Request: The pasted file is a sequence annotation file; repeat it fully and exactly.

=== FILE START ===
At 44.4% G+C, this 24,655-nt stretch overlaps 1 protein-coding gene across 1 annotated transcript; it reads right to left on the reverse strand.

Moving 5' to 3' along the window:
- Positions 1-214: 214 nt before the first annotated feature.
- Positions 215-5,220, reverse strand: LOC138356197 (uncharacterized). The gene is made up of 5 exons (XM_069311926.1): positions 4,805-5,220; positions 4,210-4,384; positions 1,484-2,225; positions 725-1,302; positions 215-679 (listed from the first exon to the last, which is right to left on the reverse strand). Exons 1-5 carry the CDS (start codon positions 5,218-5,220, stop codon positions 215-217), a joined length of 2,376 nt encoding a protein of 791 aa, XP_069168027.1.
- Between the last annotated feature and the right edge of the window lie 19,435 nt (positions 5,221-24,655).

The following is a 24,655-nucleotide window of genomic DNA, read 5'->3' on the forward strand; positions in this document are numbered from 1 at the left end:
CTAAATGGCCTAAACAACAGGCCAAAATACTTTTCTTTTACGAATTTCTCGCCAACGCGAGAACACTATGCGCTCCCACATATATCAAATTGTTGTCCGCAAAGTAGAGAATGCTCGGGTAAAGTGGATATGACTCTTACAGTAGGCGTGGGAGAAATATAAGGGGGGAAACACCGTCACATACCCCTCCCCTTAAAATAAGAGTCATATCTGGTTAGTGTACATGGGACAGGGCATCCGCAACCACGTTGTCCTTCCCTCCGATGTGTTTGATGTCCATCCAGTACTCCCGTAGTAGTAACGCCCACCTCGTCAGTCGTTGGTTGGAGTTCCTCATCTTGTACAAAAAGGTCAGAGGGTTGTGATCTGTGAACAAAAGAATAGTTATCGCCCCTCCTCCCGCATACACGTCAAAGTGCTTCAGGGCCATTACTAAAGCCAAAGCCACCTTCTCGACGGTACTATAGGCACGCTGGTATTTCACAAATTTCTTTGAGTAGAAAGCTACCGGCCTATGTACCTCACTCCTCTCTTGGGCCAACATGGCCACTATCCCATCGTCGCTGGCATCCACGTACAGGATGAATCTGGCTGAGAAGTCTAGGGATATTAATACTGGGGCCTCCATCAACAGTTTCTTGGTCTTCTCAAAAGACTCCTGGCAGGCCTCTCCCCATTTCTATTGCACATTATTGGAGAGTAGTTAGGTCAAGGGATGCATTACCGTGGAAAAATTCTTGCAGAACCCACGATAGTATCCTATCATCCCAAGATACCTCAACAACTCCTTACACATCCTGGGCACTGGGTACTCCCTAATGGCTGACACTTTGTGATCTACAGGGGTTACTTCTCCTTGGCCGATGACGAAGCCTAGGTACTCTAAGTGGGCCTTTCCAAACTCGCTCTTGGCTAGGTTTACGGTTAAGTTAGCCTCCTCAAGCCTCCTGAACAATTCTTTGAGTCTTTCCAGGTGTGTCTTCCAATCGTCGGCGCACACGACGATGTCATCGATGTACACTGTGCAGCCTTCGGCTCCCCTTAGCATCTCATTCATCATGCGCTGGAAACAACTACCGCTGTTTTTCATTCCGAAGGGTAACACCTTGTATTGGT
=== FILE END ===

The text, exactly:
At 44.4% G+C, this 24,655-nt stretch overlaps 1 protein-coding gene across 1 annotated transcript; it reads right to left on the reverse strand.

Moving 5' to 3' along the window:
- Positions 1-214: 214 nt before the first annotated feature.
- Positions 215-5,220, reverse strand: LOC138356197 (uncharacterized). The gene is made up of 5 exons (XM_069311926.1): positions 4,805-5,220; positions 4,210-4,384; positions 1,484-2,225; positions 725-1,302; positions 215-679 (listed from the first exon to the last, which is right to left on the reverse strand). Exons 1-5 carry the CDS (start codon positions 5,218-5,220, stop codon positions 215-217), a joined length of 2,376 nt encoding a protein of 791 aa, XP_069168027.1.
- Between the last annotated feature and the right edge of the window lie 19,435 nt (positions 5,221-24,655).

The following is a 24,655-nucleotide window of genomic DNA, read 5'->3' on the forward strand; positions in this document are numbered from 1 at the left end:
CTAAATGGCCTAAACAACAGGCCAAAATACTTTTCTTTTACGAATTTCTCGCCAACGCGAGAACACTATGCGCTCCCACATATATCAAATTGTTGTCCGCAAAGTAGAGAATGCTCGGGTAAAGTGGATATGACTCTTACAGTAGGCGTGGGAGAAATATAAGGGGGGAAACACCGTCACATACCCCTCCCCTTAAAATAAGAGTCATATCTGGTTAGTGTACATGGGACAGGGCATCCGCAACCACGTTGTCCTTCCCTCCGATGTGTTTGATGTCCATCCAGTACTCCCGTAGTAGTAACGCCCACCTCGTCAGTCGTTGGTTGGAGTTCCTCATCTTGTACAAAAAGGTCAGAGGGTTGTGATCTGTGAACAAAAGAATAGTTATCGCCCCTCCTCCCGCATACACGTCAAAGTGCTTCAGGGCCATTACTAAAGCCAAAGCCACCTTCTCGACGGTACTATAGGCACGCTGGTATTTCACAAATTTCTTTGAGTAGAAAGCTACCGGCCTATGTACCTCACTCCTCTCTTGGGCCAACATGGCCACTATCCCATCGTCGCTGGCATCCACGTACAGGATGAATCTGGCTGAGAAGTCTAGGGATATTAATACTGGGGCCTCCATCAACAGTTTCTTGGTCTTCTCAAAAGACTCCTGGCAGGCCTCTCCCCATTTCTATTGCACATTATTGGAGAGTAGTTAGGTCAAGGGATGCATTACCGTGGAAAAATTCTTGCAGAACCCACGATAGTATCCTATCATCCCAAGATACCTCAACAACTCCTTACACATCCTGGGCACTGGGTACTCCCTAATGGCTGACACTTTGTGATCTACAGGGGTTACTTCTCCTTGGCCGATGACGAAGCCTAGGTACTCTAAGTGGGCCTTTCCAAACTCGCTCTTGGCTAGGTTTACGGTTAAGTTAGCCTCCTCAAGCCTCCTGAACAATTCTTTGAGTCTTTCCAGGTGTGTCTTCCAATCGTCGGCGCACACGACGATGTCATCGATGTACACTGTGCAGCCTTCGGCTCCCCTTAGCATCTCATTCATCATGCGCTGGAAACAACTACCGCTGTTTTTCATTCCGAAGGGTAACACCTTGTATTGGT